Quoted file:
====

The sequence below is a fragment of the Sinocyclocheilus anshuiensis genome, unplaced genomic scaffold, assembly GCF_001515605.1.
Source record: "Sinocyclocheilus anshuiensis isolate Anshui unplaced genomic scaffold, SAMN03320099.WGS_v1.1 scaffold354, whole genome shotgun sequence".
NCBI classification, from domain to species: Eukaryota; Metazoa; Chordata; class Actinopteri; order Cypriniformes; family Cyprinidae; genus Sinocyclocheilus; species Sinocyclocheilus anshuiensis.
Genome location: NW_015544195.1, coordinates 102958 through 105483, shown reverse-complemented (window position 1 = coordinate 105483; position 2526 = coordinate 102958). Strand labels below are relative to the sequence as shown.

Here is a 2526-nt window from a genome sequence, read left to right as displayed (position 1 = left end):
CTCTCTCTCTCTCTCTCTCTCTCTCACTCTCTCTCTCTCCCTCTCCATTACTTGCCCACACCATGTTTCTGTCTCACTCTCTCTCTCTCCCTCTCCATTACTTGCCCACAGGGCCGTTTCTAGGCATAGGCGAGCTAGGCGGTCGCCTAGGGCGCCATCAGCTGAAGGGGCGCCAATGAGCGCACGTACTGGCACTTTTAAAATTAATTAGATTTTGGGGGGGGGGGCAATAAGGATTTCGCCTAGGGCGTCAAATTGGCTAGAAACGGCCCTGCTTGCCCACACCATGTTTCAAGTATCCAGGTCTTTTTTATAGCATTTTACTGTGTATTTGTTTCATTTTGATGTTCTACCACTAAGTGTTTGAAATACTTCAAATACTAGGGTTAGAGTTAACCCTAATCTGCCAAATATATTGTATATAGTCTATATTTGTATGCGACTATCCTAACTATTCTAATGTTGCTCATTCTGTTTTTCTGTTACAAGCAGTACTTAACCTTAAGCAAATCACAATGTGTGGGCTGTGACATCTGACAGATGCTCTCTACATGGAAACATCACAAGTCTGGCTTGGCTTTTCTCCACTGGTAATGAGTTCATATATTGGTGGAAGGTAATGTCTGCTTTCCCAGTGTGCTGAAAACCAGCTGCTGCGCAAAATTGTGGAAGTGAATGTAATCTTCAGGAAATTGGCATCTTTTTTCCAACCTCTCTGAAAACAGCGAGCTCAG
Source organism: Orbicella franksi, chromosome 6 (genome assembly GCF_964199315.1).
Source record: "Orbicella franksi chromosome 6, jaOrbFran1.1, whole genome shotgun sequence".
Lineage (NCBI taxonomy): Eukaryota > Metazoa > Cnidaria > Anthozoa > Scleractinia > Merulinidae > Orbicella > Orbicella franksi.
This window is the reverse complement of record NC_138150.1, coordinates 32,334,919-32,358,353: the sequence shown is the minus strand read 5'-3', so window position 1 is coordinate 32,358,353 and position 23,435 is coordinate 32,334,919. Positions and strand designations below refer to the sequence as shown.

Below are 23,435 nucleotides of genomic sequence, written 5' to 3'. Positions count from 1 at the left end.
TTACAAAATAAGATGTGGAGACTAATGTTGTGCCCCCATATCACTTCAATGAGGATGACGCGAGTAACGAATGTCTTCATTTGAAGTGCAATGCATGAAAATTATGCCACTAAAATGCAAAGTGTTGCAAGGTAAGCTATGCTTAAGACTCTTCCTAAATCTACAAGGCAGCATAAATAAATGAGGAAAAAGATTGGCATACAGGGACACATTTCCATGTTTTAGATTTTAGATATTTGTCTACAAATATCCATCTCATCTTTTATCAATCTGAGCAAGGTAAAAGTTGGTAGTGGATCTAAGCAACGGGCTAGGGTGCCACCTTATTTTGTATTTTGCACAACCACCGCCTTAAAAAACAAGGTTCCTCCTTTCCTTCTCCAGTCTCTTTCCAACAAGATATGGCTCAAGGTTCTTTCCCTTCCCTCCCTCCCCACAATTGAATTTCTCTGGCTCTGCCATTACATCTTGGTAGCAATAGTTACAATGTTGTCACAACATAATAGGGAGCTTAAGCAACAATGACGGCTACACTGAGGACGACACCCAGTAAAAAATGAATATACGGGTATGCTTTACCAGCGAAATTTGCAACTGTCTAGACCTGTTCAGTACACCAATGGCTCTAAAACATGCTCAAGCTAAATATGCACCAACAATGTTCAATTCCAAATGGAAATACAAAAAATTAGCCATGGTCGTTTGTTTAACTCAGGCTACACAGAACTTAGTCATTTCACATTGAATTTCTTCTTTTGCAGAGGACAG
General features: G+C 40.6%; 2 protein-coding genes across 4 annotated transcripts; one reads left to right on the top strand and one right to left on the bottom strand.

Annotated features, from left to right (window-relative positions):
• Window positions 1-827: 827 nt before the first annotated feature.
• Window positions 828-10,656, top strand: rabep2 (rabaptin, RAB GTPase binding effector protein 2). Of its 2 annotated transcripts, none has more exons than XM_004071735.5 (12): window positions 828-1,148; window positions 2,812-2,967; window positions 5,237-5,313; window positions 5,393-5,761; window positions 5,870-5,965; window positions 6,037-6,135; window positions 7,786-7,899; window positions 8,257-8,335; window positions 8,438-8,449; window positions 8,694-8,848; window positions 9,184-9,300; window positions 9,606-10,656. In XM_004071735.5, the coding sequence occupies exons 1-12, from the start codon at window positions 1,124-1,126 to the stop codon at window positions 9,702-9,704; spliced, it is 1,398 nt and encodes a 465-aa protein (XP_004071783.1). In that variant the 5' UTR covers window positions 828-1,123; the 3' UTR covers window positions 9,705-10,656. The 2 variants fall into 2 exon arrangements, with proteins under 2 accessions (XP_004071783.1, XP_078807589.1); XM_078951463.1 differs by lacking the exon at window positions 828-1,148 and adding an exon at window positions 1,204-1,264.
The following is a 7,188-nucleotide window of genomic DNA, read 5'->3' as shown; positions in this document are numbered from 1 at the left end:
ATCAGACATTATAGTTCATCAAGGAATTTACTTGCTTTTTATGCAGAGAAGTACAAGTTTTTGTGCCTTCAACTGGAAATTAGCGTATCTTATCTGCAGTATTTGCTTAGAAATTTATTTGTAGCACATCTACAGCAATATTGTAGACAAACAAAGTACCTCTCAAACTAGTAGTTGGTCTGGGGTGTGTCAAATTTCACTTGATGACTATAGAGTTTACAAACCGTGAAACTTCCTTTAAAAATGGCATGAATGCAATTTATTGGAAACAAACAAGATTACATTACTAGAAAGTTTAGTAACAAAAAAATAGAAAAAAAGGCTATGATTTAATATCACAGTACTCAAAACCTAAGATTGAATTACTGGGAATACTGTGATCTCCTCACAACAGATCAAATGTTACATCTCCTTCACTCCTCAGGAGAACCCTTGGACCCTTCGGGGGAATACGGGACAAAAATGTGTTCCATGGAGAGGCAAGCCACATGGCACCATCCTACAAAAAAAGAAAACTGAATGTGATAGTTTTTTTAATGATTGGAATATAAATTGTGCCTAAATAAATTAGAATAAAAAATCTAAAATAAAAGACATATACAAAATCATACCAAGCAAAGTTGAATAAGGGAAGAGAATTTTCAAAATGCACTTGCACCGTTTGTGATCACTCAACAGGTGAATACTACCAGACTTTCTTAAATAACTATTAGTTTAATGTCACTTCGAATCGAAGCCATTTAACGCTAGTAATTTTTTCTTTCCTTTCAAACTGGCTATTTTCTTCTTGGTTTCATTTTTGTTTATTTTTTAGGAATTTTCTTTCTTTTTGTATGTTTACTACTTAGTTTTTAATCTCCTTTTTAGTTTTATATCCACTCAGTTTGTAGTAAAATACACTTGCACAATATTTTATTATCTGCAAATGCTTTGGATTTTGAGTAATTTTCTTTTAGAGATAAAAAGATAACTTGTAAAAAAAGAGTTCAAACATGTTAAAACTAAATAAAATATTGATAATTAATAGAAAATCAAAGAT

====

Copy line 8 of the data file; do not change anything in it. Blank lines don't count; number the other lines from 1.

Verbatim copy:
Source record: "Orbicella franksi chromosome 6, jaOrbFran1.1, whole genome shotgun sequence".